Entries in Trends & Strategies (106)


Nine Healthcare Business Trends for 2019

By Clive Riddle, December 14, 2018 

Here’s nine trends to keep a close watch on as we stand on the precipice of 2019:

1. The Year of SDOH

Health Plans, Health Systems and Public Agencies all will invest more heavily in Social Determinants of Health initiatives for their at risk populations. The number, scope, and resources involved in programs will significantly escalate, using a wide range of approaches. Some will be touted as quite successful, some will be deemed as failures, many will need much more time before conclusions can be drawn.

2. Continued Uptick in Uninsured

The Commonwealth Fund cites “The uninsured rates among lower-income adults rose from 20.9 percent in 2016 to 25.7 percent in March 2018.” The news won’t get better in 2019. The ongoing federal chipping away at the ACA in various forms will continue to yield a rising rate in the uninsured.

3. Much Ado About Prescriptions

PBMs, Specialty Drugs, and Pharmaceutical price hikes have been everyone’s punching bag. And the punching will continue with much noise in 2019. But what further policy changes might one expect out of Washington with the current climate? And just released National Health Expenditure data indicates “per capita prescription drug spending slightly decreased (down 0.3%) for the first time since 2012.” While Rx costs are projected to be troublesome in the coming years, the current stall in costs will likely stall momentum for actual change.

4. Amazon and CVS Will Be Busy Bees

CVS and Aetna are now out of the gate, and have already put forth transformational plans.Amazon isn’t just positioning for the pharmacy arena – they’re into healthcare tech and much more, let alone their venture with their employer driven triumvirate with Berkshire and JP Morgan.

5. Increased Focus on Million Dollar+ Claims

Even though general healthcare costs are increasing in the lower single digits, the real high end is not finding a ceiling. Million-dollar+ medical claims increase 87 percent from 2014-2017. Technological and clinical advances will keep pushing this forward, and an increasing amount of attention will be paid on how to deal with the highest end claims.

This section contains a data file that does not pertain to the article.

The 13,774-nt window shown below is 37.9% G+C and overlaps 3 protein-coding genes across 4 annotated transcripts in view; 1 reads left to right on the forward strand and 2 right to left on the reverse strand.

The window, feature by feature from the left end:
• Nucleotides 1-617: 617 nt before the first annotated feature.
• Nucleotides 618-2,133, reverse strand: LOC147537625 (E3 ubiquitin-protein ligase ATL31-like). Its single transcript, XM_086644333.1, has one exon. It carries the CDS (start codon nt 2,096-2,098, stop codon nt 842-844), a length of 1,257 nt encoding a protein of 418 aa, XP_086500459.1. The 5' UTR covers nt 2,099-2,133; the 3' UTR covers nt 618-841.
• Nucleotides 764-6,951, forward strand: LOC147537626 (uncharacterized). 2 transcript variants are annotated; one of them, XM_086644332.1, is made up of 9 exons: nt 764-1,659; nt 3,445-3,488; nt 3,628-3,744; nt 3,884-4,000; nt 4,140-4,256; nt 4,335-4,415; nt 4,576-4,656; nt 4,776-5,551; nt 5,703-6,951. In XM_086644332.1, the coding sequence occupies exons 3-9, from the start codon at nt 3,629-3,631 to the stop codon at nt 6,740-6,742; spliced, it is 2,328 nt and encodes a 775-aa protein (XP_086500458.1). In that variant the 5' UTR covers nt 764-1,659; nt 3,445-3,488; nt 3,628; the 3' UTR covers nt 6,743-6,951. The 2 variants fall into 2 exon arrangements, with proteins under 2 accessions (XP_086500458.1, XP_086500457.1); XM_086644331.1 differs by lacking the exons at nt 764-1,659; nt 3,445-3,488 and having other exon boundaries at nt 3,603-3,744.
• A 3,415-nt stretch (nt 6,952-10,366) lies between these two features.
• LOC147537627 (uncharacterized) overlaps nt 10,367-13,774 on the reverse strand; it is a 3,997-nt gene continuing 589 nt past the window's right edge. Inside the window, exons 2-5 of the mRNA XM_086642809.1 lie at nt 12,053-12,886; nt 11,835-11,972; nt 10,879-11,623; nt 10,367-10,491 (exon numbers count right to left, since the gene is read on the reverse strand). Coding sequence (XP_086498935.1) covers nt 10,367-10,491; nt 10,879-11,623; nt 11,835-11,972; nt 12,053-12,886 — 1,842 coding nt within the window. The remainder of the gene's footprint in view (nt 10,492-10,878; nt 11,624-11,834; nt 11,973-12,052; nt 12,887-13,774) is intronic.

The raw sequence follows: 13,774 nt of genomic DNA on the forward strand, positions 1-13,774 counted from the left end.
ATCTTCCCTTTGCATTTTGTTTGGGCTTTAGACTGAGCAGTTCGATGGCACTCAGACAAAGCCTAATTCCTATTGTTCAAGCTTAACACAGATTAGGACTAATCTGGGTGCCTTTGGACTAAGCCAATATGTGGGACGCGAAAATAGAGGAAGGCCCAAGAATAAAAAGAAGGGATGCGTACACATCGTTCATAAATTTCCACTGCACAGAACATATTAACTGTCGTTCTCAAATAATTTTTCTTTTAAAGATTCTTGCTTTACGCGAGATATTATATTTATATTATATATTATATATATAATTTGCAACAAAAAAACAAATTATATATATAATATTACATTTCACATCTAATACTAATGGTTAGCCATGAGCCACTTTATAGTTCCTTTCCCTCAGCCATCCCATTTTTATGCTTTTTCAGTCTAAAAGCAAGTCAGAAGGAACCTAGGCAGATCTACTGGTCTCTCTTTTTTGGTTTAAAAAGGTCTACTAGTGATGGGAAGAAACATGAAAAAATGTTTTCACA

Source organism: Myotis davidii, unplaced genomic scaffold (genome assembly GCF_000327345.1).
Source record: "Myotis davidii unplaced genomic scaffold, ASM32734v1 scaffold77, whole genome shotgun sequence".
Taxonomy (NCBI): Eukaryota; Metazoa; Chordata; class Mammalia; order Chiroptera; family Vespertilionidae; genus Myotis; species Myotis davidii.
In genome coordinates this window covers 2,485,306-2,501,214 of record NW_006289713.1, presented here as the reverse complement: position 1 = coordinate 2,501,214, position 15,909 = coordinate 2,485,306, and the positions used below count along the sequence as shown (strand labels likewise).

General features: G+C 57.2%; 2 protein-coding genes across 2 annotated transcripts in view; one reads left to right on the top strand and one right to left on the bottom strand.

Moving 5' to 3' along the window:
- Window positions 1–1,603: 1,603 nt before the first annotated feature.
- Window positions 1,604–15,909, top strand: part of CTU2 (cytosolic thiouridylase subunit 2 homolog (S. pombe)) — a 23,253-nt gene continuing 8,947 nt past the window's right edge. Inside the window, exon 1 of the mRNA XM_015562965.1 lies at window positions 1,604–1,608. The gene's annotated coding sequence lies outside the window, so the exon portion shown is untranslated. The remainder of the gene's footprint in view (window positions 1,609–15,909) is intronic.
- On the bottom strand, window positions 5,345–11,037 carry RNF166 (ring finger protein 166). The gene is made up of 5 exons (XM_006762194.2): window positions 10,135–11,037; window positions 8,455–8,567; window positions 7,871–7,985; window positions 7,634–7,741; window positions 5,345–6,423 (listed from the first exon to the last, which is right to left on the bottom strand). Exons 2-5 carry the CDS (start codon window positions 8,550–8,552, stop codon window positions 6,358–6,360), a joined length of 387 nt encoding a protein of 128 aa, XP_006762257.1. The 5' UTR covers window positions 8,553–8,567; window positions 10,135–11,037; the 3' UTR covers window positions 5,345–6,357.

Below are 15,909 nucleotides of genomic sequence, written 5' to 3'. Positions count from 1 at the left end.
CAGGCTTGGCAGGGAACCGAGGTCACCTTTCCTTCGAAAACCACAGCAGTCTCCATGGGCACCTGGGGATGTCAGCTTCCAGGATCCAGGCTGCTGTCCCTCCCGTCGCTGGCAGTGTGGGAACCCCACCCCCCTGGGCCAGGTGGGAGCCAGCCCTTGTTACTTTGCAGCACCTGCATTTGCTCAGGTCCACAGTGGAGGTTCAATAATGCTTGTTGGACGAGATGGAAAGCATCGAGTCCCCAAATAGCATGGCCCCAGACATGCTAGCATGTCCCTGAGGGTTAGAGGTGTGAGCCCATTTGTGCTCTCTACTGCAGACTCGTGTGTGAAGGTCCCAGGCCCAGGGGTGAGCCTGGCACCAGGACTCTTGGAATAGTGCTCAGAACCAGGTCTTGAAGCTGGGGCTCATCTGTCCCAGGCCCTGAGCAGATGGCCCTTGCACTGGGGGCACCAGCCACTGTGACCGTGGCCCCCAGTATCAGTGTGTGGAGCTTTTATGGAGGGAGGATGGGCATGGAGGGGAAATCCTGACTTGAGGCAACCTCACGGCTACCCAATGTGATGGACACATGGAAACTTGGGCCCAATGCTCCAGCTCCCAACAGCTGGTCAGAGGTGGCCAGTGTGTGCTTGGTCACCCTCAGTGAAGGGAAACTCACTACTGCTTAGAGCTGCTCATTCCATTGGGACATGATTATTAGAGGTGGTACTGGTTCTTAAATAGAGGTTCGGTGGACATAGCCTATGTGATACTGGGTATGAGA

6. EHR: Physician Pushback and Response

A Medical Economics magazine article this month starts off with: “It’s no secret that dissatisfaction with EHR systems has been a major concern for physicians. In fact, several recent surveys report as much as a 25 to 30 percent unhappiness level among doctors and practices.”  The pushback will not subside in 2019, and vendors have a major opportunity to promote how they can make physician’s work lives easier, if they truly can come up with some innovative responses. 

7. Employee Cost Sharing: Large Group and Small Group In Different Directions

The Commonwealth Fund reported this month that “premium and deductible costs amounted to nearly 12 percent of median income in 2017. Added together, the total cost of premiums to workers and potential spending on deductibles for both single and family policies climbed to $7,240 a year in 2017.” While e cost sharing in its many forms just continues to exact a growing burden on employees, large groups are shifting strategies away from increased cost sharing, while the small group market may see no respite in 2019. 

8. Cybersecurity Stakes Rise as Healthcare Data Breaches Continue

Its not very risk to predict high risk of more major healthcare data breaches in 2019. Healthcare cybersecurity investments will continue to grow in 2019.

9. Value Based Healthcare is Everywhere

The challenge in 2019: to find a healthcare organization that doesn’t have the words value-based emblazoned throughout its communications.